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Quote:
Originally Posted by Tom Danley View Post
Hi Bob


If you make a recording of the loudspeaker, play it back and re-record it, everything that was wrong before will stand out much more strongly as “wrong”.
In that generation loss recording at work, it was very rare to have a loudspeaker go even 3 generations before being unlistenable or close to it, that’s how far they are from signal faithful, even if you do I on a tower and just record the loudspeakers output.
Often enough, just listening live via microphone was enough to hear what was going to stand out on generation one on the more colored speakers. With modern 24/96 recorders, it is possible to do that many generations in/out before it’s degraded.
Loudspeakers ARE still the weak link and that makes them fun to work on i think.
Best,
Tom
A while back I found on the web where someone had done that and posted the results for listening. It did get real bad within a few generations. He was recording the sound of the speakers in a listening room, it wasn't just the speakers. I haven't heard of anyone doing it with the speaker mounted on an infinite baffle wall of an anechoic chamber. Then the results could be argued to be just the speaker without any room effects.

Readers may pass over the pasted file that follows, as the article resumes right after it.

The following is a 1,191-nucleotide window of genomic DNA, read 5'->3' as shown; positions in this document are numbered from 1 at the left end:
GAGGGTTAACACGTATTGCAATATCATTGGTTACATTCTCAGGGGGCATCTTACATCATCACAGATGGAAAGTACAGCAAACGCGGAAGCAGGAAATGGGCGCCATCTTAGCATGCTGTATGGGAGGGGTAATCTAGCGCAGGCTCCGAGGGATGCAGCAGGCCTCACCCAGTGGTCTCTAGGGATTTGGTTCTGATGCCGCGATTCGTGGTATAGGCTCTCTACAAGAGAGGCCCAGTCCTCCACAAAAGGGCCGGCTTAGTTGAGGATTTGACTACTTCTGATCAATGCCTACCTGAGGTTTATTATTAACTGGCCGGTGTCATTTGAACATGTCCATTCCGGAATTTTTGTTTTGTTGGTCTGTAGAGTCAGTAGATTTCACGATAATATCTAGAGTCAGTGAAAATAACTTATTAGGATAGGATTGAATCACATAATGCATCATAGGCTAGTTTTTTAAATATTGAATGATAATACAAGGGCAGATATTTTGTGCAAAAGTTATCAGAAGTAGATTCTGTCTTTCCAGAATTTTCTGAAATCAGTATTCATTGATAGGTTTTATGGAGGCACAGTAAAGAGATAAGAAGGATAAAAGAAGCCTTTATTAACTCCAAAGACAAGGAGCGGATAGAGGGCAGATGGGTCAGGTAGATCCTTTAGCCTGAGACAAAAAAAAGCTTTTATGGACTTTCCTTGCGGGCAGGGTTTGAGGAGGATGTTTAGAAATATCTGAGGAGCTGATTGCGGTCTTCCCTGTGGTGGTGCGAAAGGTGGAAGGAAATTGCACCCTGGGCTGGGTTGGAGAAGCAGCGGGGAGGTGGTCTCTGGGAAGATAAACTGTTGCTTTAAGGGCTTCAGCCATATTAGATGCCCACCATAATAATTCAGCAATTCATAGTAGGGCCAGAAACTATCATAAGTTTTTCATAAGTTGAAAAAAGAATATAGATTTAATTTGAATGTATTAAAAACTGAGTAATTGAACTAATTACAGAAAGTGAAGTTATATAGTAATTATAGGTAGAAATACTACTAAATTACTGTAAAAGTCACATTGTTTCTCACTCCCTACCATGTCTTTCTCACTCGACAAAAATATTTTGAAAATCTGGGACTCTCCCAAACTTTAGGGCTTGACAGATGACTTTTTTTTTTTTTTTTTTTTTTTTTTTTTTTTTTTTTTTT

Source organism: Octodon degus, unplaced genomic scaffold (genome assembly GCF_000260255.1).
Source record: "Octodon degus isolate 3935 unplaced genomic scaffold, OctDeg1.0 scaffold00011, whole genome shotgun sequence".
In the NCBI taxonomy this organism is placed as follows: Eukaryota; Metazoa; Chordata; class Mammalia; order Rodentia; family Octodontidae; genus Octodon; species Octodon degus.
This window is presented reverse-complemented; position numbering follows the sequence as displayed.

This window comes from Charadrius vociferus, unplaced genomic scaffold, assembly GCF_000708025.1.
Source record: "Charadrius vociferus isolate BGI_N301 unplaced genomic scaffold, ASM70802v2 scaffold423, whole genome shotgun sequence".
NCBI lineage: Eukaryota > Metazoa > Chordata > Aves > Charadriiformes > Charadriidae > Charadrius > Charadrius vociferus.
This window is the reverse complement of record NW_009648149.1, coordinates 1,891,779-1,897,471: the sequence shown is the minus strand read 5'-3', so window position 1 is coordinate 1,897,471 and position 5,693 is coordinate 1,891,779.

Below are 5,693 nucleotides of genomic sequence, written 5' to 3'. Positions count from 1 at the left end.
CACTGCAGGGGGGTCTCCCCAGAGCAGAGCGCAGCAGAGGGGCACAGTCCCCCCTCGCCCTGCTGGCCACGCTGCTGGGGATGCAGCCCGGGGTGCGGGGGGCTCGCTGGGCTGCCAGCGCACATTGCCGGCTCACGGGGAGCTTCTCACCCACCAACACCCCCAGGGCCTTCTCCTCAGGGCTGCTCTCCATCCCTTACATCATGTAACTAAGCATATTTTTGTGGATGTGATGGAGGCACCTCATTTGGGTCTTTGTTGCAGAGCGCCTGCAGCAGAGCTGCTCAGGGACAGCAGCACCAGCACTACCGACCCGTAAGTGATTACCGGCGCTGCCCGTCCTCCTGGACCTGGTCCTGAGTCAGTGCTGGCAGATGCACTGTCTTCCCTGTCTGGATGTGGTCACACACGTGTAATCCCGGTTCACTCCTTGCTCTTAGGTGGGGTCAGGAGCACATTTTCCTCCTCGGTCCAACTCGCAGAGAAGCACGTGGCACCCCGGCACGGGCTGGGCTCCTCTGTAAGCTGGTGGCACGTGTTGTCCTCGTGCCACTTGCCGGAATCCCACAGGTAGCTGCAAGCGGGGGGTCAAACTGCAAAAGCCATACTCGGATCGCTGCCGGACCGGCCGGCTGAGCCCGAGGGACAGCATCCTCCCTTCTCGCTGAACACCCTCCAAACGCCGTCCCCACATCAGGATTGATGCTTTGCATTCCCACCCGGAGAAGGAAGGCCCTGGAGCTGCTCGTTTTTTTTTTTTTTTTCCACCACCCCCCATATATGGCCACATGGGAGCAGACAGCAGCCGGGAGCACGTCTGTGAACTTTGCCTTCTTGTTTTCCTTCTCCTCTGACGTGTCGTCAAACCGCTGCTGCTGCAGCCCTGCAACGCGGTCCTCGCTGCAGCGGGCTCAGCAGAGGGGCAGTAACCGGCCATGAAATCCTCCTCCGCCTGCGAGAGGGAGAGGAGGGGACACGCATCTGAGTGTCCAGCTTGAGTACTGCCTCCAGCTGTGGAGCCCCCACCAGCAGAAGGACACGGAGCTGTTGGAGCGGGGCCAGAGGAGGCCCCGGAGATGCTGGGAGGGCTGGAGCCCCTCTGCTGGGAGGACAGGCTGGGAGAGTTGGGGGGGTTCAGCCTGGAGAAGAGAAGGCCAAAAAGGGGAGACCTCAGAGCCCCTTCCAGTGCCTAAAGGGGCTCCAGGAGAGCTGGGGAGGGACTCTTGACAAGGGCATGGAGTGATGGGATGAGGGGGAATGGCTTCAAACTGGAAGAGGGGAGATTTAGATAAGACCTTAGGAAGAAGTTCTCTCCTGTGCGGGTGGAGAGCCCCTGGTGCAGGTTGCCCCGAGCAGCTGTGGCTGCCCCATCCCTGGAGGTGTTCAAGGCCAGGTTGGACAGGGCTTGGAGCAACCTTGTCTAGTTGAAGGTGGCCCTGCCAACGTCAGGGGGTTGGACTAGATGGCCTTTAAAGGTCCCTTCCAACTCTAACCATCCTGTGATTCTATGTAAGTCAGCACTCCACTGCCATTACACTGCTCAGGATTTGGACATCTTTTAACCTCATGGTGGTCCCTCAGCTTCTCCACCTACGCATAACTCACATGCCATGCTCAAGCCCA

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Old 1st January 2014, 02:43 AM   #10915
soongsc is offline soongsc  Taiwan
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I think Tom pointed out some very interesting issues and references. It may be possible to do some analysis and simulation.

Diffraction strength and spectrum vs direct radiated strength and spectrum. The lower diffraction in respect with direct radiation will yield better performance. This varies with distance. Also the higher directivity will result in lower relative diffraction.

If you prefer to do measurements, you can start doing near field or in horn measurements gradually moving the mic out one cm at a time and see how the response varies until the response is the same within 2db of the 1M measurement. Generally, the less difference throughout the process means better performance.
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Old 1st January 2014, 03:00 AM   #10916
Jay is offline Jay  Indonesia
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Quote:
Originally Posted by Tom Danley View Post
Loudspeakers ARE still the weak link and that makes them fun to work on i think.
IMO, if speakers are the weak link, AND it is not understood, there will be a domino effect, a mess. Why speaker distortion test is not a standard?
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Old 1st January 2014, 02:54 PM   #10917
Pano is offline Pano  United States